Make Room For The Stuttering

Posts Tagged ‘communication

I am borrowing this two word phrase from good friend Anita Blom, who always ends her email with the phrase “keep talking.” In my last blog post, I talked about the affects of isolation on my/our stuttering. Being quarantined – or isolated – has been very difficult for me. I am an introvert but still very much a social being. I made a promise with myself to talk to at least one person every day, by phone or video chat, not just texting or messaging.

I’m finding it difficult to keep talking. I am not seeing people daily to keep talking. I have not kept my promise of talking to at least one person every day. When I do, I definitely find I’m stuttering more, or at least it seems that way to me.

I also find I talk really fast, as if I’m worried that I won’t have enough time to get out everything I want to say.

I have written before that communication is one thing that most people do not even think about, that it’s taken for granted that when we open our mouth, what our brains want to say actually comes out.

Now more than ever, I am keenly aware of how I have taken for granted that we should keep talking. I find myself in fewer and fewer social situations where there are opportunities to talk.

The last I worked was June 3, 2019. So I’ve been home alone for more than a year. For awhile I was diligently looking for a job and did actually go on job interviews. Nothing came of any of them, and I’m convinced that ageism played a role.

It feels imperative to encourage all of us to “keep talking.” Otherwise I fear our stuttered voices will struggle to be heard.

One of the hardest things about being human is owning when we are part of the problem, instead of the solution.

My guard has been up recently and I have been reacting quite defensively to things around me, and to people too. I’m taking things personally that maybe I shouldn’t.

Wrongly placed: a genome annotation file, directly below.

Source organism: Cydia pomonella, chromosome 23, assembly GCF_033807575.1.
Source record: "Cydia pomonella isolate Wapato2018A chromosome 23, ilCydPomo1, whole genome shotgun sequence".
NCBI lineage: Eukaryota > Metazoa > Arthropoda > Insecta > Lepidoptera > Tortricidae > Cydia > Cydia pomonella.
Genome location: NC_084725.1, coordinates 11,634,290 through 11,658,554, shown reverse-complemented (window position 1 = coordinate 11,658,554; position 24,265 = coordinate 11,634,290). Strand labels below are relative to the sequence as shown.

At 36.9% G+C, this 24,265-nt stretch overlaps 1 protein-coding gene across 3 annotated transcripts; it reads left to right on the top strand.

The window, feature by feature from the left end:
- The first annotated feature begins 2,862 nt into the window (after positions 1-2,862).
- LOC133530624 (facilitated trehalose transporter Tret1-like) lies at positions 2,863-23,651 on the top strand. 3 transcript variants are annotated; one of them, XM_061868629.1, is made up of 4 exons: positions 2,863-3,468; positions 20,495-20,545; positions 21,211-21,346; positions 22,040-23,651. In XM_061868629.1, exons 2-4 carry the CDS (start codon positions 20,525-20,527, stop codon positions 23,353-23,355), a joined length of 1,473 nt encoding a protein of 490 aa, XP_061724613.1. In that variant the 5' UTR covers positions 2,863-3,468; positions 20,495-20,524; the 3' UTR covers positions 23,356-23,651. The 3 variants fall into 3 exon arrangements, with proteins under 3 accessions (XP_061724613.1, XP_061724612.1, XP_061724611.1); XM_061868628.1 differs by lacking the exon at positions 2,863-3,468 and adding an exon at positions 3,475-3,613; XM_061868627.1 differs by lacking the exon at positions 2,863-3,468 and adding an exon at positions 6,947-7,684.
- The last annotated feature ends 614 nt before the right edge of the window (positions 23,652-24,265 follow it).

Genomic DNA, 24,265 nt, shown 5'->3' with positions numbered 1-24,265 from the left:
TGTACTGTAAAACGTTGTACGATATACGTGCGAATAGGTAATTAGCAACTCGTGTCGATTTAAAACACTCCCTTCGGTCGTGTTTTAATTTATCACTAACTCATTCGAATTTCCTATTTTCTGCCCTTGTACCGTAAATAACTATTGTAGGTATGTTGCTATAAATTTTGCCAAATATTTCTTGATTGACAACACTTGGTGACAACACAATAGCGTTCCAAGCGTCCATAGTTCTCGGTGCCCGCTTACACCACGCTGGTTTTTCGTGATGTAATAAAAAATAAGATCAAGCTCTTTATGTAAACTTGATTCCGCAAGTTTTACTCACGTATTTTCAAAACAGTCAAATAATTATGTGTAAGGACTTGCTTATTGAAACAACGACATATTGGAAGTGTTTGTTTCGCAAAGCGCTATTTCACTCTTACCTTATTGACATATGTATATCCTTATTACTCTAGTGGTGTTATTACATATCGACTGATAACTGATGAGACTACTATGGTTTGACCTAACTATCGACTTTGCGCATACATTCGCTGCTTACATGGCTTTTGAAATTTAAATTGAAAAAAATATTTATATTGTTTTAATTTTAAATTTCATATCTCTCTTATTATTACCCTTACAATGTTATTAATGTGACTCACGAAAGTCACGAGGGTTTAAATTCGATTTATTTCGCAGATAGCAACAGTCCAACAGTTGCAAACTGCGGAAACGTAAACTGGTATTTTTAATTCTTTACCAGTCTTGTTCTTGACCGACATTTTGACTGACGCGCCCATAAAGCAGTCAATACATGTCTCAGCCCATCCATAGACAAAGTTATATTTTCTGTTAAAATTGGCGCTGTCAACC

Instead of communicating my feelings and my needs, I have been stubborn. I’ve helped shut down lines of communication, instead of keeping them open. I know that’s not going to help the situation, but I find myself doing it anyway. Can you relate?

I’m pissing myself off a lot these days, as I know that I should be proactive rather than reactive. But I can’t seem to help it.

Someone suggested I do some soul-searching. I am taking stock of what works and what doesn’t. I want to ditch the stuff that is not working. And own it.

It’s hard admitting when you’ve screwed up. Admitting it to both self and others.

But that’s what owning our stuff is all about. It’s hard and very much a part of the human condition.


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© Pamela A Mertz and Make Room For The Stuttering, 2009 - 2020. Unauthorized use and/or duplication of this material without express and written permission from this blog’s author and/or owner is strictly prohibited. Excerpts and links may be used, provided that full and clear credit is given to Pamela A Mertz and Make Room For The Stuttering with appropriate and specific direction to the original content. Same protection applies to the podcasts linked to this blog, "Women Who Stutter: Our Stories" and "He Stutters: She Asks Him." Please give credit to owner/author Pamela A Mertz 2020.
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